By Michael W. Brose, MSW
Chief Executive Officer
Mental Health Association Oklahoma
When people used to try to solve homelessness, it was like, “Hey, dude, you’re not looking too good. You look like you’re using substances of some type. You’re not stable. You’d probably stabilize with some medication. You’re tattered and disheveled. If you get all of that straightened up, we’ll help you get a place to live, treatment and a job.”
That is impossible. It’s a long shot. It’s a failed public policy.
So, along comes the Housing First model. It was coined in 1992 by Dr. Sam Tsemberis, of Pathways to Housing in New York.
What Housing First means is taking down the barriers for people who are living on the streets and moving them into housing first. Why is that? Well, many of you may remember Maslow’s Need Hierarchy. I always ask the rhetorical question: “What’s the first rung of the hierarchy?” Well, it’s shelter, safety and security. So, in other words, these individuals didn’t even make it to Maslow’s Need Hierarchy. Through A Way Home for Tulsa, a collaborative of 23 faith-based, private and public organizations, we are meeting their needs by taking care of their shelter, security and safety issues by moving them into an apartment that is safe, decent and affordable.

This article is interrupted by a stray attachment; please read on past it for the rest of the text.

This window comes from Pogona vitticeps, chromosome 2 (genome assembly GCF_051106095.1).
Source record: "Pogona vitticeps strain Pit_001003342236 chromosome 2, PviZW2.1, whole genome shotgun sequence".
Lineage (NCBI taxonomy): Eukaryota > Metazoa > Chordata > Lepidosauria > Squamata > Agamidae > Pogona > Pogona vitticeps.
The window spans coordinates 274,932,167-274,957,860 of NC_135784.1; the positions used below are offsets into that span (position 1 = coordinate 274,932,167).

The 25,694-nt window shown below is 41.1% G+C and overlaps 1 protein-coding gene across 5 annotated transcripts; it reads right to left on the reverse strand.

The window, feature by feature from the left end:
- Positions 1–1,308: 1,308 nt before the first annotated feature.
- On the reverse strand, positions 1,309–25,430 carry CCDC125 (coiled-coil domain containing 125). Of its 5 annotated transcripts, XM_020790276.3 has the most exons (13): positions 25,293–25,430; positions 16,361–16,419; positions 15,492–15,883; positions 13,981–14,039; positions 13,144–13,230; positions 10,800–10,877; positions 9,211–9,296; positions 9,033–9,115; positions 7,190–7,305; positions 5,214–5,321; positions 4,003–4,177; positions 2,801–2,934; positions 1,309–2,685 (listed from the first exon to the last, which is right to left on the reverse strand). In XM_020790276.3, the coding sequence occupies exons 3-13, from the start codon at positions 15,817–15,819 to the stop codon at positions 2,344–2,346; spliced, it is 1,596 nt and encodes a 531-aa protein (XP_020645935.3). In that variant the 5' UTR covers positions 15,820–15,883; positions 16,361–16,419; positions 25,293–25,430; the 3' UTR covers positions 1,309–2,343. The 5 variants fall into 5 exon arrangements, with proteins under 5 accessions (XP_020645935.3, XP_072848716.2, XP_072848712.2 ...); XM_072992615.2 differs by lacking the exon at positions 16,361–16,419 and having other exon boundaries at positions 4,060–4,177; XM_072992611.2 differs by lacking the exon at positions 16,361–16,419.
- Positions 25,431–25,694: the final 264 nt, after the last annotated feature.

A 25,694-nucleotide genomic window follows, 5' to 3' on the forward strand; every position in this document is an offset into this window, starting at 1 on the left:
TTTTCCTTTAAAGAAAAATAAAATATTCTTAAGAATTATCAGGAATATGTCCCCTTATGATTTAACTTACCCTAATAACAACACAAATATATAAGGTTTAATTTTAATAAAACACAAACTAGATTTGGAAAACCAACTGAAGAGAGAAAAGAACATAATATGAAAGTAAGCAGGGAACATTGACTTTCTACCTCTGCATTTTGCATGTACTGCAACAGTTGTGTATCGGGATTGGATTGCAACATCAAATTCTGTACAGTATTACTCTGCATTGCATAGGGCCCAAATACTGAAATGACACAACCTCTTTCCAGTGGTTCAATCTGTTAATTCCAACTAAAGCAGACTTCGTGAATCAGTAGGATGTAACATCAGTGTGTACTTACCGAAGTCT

Once Tulsans in need are housed by A Way Home for Tulsa agencies, local social workers connect tenants to critical services in the community. Once that level of the hierarchy is taken care of, lo and behold, Maslow is right, they can begin to think about other things, like their health care, their mental health care, about getting clean and sober, about getting a job and rebuilding their lives. I tell people it’s very spiritual to watch the transformation that happens when people aren’t worried about where they are sleeping tonight.
In case you missed the Zero: 2016 Tulsa celebration a few weeks ago, A Way Home for Tulsa agencies didn’t just meet our collective goal of housing 289 veterans in 2015, we surpassed it by 10 veterans. As for ending chronic homelessness? Tulsa housed 78 of the 89 most vulnerable citizens in our community. That means Tulsa needs to house 11 more people to end
chronic homelessness. Amazing. They are now all “chronically housed.”
What Zero: 2016 Tulsa, and 74 other campaigns across the country, come down to is this simple fact: We’re all affected by mental illness and homelessness. It isn’t an US and THEM issue; it’s just US.